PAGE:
I feel that, perhaps out of a selfish desire to seem a little better than I actually am, I ought to preface this commentary a little. If the friend of mine who invited me to this event were ever to read this post, I feel she would be rather hurt, or that her opinion of me might change for the worse. Maybe at best, she might think I’m a little judgmental. I do care about her opinion to some degree. But you have to understand, this was my first introduction to people who are pursuing jobs in the same field as me and face some of the same challenges. I could not possibly spare them my critical lens at such an opportune moment.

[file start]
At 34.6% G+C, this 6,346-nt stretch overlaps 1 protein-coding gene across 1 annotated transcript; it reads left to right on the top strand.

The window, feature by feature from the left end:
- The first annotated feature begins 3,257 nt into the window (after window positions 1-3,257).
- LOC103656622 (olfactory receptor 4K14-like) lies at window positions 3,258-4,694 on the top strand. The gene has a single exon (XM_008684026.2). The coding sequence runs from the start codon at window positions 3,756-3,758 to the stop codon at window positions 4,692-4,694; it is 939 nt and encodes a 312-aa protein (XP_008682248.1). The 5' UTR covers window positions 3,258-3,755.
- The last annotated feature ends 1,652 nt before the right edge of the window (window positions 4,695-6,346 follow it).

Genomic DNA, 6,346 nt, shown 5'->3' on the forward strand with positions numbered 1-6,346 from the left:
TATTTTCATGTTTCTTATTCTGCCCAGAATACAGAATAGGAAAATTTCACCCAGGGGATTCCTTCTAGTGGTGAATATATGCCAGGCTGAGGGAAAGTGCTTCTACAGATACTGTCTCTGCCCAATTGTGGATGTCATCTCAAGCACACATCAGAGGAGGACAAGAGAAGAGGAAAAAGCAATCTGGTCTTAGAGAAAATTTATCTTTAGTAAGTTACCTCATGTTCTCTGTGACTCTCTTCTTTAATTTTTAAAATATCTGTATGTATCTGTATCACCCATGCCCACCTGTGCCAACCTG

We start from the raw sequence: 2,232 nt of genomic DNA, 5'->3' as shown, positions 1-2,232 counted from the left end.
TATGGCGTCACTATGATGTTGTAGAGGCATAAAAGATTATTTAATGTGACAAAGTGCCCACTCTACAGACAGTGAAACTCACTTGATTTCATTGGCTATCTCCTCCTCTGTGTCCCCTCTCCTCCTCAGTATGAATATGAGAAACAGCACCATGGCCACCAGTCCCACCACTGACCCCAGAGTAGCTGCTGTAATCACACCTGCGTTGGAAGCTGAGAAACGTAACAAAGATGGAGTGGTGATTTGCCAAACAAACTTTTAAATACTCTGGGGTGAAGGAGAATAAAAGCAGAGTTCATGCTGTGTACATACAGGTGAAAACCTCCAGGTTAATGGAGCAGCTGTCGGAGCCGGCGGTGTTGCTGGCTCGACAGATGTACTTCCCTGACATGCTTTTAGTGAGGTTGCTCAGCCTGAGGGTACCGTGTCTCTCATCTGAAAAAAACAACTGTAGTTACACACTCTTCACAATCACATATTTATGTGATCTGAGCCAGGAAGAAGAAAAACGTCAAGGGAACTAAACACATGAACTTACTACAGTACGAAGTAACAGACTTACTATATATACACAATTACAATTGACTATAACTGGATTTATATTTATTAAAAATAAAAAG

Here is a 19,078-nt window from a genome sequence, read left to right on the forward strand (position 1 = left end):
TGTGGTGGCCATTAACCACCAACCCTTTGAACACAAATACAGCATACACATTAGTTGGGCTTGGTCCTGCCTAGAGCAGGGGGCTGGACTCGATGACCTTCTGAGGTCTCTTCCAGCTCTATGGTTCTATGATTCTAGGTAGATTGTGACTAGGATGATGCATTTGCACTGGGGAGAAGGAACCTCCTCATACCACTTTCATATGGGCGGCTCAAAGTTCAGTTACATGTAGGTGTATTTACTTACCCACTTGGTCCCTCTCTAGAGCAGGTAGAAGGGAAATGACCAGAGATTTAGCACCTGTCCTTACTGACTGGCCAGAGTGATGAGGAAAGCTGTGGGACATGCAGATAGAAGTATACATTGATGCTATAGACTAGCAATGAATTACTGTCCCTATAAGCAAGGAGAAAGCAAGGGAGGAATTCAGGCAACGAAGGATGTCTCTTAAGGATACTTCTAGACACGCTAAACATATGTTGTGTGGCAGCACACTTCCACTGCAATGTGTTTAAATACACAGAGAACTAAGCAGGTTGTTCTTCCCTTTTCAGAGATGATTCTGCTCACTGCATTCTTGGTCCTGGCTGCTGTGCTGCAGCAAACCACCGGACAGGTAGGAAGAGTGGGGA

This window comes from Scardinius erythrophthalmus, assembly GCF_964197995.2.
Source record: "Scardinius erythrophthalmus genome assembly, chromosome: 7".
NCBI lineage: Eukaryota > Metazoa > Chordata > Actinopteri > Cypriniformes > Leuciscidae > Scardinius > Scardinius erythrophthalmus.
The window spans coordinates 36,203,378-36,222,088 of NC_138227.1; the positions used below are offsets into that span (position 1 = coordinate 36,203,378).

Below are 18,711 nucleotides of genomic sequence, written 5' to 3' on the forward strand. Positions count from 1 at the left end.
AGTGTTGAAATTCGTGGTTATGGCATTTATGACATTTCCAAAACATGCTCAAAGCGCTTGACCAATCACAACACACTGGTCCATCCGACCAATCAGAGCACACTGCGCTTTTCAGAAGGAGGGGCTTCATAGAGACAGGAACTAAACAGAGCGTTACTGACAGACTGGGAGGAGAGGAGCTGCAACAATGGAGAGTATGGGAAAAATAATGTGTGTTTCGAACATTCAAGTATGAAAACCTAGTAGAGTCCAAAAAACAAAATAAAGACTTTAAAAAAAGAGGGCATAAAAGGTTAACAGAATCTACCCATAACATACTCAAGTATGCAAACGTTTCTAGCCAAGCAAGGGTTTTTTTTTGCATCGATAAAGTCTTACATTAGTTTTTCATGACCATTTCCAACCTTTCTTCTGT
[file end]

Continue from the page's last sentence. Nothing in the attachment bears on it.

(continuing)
Last Wednesday, I went to an event for women in STEM fields. The guest of honor was Prasha Dutra, who started the blog Her STEM Story to connect women in STEM fields all over the world. Dutra interviewed three women on a panel about their experiences in STEM fields (I arrived an hour late, so I missed a lot of the panel, but managed to catch the last 20 minutes or so). I think the purpose of the event was to give the attending women a sense that they are not alone and to get a chance to network a little. For me, however, it was far more interesting as a sociological study of The STEM Field Woman. She is a fascinating species, not one to disappoint at all if I am to dissect her critically.